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Effects of Leisure Education on Self-Determination, Social Interaction, and Positive Affect of Young Adults With Mental Retardation

Richard Williams, John Dattilo


A single-subject, multiple baseline across participants design was used to investigate the
effects of a leisure education program on the self-determination, social interaction, and
positive affect (the dependent variables) during the free time of a group of young adults
with mental retardation. Participants were four adults with mental retardation who worked
at a vocational training center in a small town located in the Southeastern United States.
Results of the effects of a leisure education intervention were mixed. While participants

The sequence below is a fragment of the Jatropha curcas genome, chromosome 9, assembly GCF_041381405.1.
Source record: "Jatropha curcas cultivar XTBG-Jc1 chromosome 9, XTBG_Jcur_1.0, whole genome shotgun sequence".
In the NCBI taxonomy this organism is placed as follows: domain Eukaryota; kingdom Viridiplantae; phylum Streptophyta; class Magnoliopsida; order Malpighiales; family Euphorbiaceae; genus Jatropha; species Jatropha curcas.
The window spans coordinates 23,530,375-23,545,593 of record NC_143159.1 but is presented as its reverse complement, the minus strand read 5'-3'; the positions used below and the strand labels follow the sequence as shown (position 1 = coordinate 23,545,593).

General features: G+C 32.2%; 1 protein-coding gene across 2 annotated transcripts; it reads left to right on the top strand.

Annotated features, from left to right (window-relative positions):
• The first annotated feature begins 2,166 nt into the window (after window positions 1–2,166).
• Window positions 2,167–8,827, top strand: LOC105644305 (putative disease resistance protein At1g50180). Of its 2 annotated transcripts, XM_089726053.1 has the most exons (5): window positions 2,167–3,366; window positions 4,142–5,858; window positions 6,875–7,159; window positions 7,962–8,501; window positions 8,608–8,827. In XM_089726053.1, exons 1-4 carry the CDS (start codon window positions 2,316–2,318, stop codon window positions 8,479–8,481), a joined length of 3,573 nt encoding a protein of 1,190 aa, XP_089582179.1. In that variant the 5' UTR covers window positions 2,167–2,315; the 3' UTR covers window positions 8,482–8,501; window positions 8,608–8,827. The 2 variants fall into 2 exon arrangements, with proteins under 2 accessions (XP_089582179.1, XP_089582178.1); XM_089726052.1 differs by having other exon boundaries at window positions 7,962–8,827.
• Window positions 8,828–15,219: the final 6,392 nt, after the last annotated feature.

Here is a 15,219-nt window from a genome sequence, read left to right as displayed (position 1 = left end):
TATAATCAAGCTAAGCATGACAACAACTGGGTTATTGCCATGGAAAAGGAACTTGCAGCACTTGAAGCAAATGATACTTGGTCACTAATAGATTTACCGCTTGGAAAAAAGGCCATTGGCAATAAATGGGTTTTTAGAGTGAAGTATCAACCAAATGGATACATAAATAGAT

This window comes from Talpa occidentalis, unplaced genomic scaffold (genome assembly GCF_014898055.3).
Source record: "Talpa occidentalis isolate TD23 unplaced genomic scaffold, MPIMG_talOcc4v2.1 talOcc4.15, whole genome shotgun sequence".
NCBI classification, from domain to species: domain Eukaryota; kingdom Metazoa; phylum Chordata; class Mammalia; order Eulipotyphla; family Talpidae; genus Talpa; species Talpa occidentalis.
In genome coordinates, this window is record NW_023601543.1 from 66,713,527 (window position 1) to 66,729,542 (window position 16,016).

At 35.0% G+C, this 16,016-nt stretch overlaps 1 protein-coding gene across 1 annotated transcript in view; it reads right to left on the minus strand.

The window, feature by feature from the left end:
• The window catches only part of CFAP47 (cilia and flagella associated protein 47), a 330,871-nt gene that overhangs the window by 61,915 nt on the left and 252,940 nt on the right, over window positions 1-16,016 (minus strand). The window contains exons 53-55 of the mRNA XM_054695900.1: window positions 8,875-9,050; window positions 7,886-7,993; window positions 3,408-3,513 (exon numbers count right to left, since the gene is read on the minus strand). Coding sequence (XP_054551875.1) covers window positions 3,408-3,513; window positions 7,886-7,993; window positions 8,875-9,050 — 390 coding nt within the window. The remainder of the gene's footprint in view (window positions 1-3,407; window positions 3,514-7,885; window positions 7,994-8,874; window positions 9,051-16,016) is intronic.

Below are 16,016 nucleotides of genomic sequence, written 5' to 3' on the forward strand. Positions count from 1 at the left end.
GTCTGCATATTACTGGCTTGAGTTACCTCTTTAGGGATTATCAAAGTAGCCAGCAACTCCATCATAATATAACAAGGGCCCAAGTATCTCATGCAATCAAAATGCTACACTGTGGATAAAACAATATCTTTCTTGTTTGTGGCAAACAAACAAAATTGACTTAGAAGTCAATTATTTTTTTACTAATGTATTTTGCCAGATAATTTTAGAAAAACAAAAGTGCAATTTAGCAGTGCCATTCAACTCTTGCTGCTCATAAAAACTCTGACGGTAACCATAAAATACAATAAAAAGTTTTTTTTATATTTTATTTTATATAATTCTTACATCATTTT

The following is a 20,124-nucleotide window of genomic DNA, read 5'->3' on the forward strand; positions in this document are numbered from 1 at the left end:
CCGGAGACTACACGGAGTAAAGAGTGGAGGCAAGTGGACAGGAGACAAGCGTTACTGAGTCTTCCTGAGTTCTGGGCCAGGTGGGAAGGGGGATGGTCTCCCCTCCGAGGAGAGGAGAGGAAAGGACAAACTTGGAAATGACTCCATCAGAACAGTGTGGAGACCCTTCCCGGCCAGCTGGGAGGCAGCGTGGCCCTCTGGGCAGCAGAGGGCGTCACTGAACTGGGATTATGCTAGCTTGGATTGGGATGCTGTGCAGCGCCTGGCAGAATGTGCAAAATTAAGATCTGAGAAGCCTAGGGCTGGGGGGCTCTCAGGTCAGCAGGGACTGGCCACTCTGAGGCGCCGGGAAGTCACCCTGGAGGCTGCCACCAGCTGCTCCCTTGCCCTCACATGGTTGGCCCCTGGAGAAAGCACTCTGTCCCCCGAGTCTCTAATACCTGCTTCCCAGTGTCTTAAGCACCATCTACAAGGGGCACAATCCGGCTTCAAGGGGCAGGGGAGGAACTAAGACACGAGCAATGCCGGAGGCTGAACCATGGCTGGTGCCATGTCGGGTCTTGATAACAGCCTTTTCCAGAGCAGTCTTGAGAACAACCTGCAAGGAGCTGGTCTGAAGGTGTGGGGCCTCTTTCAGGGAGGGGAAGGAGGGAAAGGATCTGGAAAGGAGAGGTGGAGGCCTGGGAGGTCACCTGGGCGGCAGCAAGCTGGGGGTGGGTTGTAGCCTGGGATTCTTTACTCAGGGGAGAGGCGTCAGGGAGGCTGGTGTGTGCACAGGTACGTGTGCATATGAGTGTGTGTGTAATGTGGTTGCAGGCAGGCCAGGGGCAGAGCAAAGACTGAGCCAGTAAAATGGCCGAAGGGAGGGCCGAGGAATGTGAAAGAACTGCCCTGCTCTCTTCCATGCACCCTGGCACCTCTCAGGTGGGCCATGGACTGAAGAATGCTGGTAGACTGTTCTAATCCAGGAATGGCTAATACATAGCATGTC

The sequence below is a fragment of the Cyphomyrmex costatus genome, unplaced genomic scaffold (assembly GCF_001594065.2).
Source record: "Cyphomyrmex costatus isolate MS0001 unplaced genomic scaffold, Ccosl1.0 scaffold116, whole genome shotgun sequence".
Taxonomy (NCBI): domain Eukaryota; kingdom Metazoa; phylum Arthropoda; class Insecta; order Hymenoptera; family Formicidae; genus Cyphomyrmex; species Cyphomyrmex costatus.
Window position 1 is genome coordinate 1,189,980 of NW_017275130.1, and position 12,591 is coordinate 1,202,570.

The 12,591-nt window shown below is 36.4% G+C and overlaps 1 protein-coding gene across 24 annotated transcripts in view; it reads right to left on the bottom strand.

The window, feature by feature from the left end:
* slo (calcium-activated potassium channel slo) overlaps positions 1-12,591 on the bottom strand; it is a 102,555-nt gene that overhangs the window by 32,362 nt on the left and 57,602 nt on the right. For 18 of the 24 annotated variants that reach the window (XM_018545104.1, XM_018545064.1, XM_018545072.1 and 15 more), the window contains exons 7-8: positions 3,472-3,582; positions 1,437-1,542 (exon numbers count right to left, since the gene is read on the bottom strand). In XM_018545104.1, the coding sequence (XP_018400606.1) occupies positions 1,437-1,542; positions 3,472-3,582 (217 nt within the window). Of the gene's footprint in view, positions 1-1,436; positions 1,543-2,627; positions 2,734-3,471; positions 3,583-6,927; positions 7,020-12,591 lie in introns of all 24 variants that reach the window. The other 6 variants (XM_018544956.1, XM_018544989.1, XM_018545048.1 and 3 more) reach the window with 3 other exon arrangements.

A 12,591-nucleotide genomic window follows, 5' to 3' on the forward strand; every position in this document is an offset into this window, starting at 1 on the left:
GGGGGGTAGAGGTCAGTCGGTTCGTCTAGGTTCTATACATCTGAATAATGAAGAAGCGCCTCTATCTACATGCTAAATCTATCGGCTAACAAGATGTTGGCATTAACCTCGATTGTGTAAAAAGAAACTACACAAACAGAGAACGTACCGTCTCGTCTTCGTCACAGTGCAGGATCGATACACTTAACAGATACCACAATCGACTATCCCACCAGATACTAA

had higher levels of positive affect at follow-up than during baseline, it appears that the
leisure education program had little impact on the other dependent variables. Design considerations
and issues related to leisure education are discussed.


Leisure Education, Mental Retardation, Single Subject Research, Therapeutic Recreation, Self-Determination, Social Interaction, Positive Affect

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